The easiest way to visualize, shop for, and eat food is to separate it into the three macro-nutrient categories: fats, carbs, proteins, and a bonus category, supplements.
Go with mostly unsaturated fats, some saturated, and never any trans fats. To successfully avoid trans fats, look for anything containing hydrogenated oils, like margarine and other fake food.
Oils. Really only extra virgin olive oil or coconut oil, as these two oils are vastly superior to any other oil.
Extra Virgin Olive Oil, like this one here, is a good source of heart healthy unsaturated fats. (affiliate link)
Organic Virgin Coconut Oil, like this one here, is a great source of MCT’s. (affiliate link)
Butter, preferably from grass-fed pasture-raised cows, as it contains the most nutrients and a higher Omega 3 content than milk from grain-fed cows.
Any type of nut or nut butters (cashews, almonds, peanuts, walnuts etc.), and seeds (like chia), but be sure to watch the salt content.
Tip: Low fat does not always mean better! Most times something advertised as low fat is high in sugar.
Carbs should be complex, keep simple sugars at a minimum.
For grains go with oats, whole wheat (if you can tolerate it), barley, quinoa, millet, spelt, etc.
Plain is best. Most cereals are packed with garbage and excess sugar, so be wary of anything in a box.
Bob’s Red Mill Scottish Oatmeal is the best oatmeal with the best consistency I’ve ever had. Throw in a tiny bit of brown sugar and some grass-fed butter and you’re golden! (affiliate link)
Vegetables (full color spectrum). Spinach, kale, broccoli, cauliflower etc.
Fruits, including some dried fruit (full color spectrum). Apples, bananas, dates, figs, grapes, etc.
Tip: Simple sugars cause rapid blood sugar spikes, and then crashes. You can mitigate this by going with complex carbs, as they take longer to break down and enter the bloodstream.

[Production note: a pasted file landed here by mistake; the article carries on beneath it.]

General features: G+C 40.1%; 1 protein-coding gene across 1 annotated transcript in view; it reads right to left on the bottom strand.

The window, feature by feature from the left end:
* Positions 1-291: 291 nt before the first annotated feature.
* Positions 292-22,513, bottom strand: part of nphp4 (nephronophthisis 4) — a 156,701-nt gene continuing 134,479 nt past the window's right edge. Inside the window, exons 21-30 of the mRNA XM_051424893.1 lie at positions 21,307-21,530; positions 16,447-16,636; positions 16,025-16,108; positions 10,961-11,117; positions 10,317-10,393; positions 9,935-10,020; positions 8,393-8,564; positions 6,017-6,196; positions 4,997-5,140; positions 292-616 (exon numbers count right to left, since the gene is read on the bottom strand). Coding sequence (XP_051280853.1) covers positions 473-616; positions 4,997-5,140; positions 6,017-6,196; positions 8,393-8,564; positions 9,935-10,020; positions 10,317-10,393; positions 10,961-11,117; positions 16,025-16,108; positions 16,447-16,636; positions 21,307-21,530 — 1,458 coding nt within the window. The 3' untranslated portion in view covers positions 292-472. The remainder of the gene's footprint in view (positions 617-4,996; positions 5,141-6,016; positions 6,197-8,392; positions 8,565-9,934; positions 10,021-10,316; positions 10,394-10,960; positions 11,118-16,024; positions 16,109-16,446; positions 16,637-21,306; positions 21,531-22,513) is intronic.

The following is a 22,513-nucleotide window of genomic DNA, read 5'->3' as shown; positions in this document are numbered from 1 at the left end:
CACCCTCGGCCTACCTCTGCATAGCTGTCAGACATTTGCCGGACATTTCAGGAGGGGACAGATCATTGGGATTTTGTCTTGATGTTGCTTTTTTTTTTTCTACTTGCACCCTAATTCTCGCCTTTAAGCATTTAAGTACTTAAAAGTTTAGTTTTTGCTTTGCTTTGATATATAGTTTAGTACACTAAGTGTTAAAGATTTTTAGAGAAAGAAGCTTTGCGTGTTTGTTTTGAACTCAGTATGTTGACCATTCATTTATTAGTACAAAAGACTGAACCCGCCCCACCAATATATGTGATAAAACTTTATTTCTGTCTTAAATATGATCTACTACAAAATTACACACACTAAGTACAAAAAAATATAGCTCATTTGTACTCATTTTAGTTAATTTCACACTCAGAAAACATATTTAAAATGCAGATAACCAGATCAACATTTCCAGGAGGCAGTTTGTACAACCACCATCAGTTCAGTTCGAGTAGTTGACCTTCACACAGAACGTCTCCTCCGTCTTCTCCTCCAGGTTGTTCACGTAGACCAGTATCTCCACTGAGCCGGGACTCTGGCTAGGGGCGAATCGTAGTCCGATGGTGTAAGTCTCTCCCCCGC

Go with mostly lean proteins, some red meat and fattier meats are okay.
Chicken and turkey are staples and are fairly lean.
Beef, bison, pork are high in fat and should not be your main source of protein, but added in every once in a while.
Tip: Buying and cooking in bulk can save you a ton of time and money.
Dairy items such as milk and milk products contain lots of fat and sugar. It’s best to go with skim milk, yogurt, and cottage cheese.
What to target:
Milk, yogurt, Kefir, and cottage cheese (skim or low-fat variety).
Grass-fed Butter (see above)
Protein powders (see below)
Supplements are optional, but can help you with diet deficiencies.
What to look for:
Whey protein (a “fast digesting” protein) powder, casein protein powder (a “slow digesting” protein), egg protein powder.
Vegetarians and Vegans: Hemp protein powder, or some other vegan protein powder (Vega makes a couple good ones).
Caffeine – coffee, tea, pills, or pre-workout.
Creatine – Good for those heavy into weights.
Probiotics – You can get these by eating plenty of fermented foods, but a supplement can’t hurt. Start with a probiotic with a lower CFU (Colony Forming Units) count at first, and work your way up. I’ve used this one here with good results.
Fish oil, or Omega-3 supplement – since most people are deficient in Omega-3 intake. I prefer cod liver oil, like this here. Most fish oils contain very little EPA and DHA (what you actually want when supplementing fish oil), so do your homework and get one with optimal levels.
Tip: try to get all of your vitamins, minerals, and protein from food sources, and then supplement if you have deficiencies.
Warning: consult a physician before making any dietary changes, including taking supplements and/or starting a new exercise program.
Note: this page contains affiliate links.
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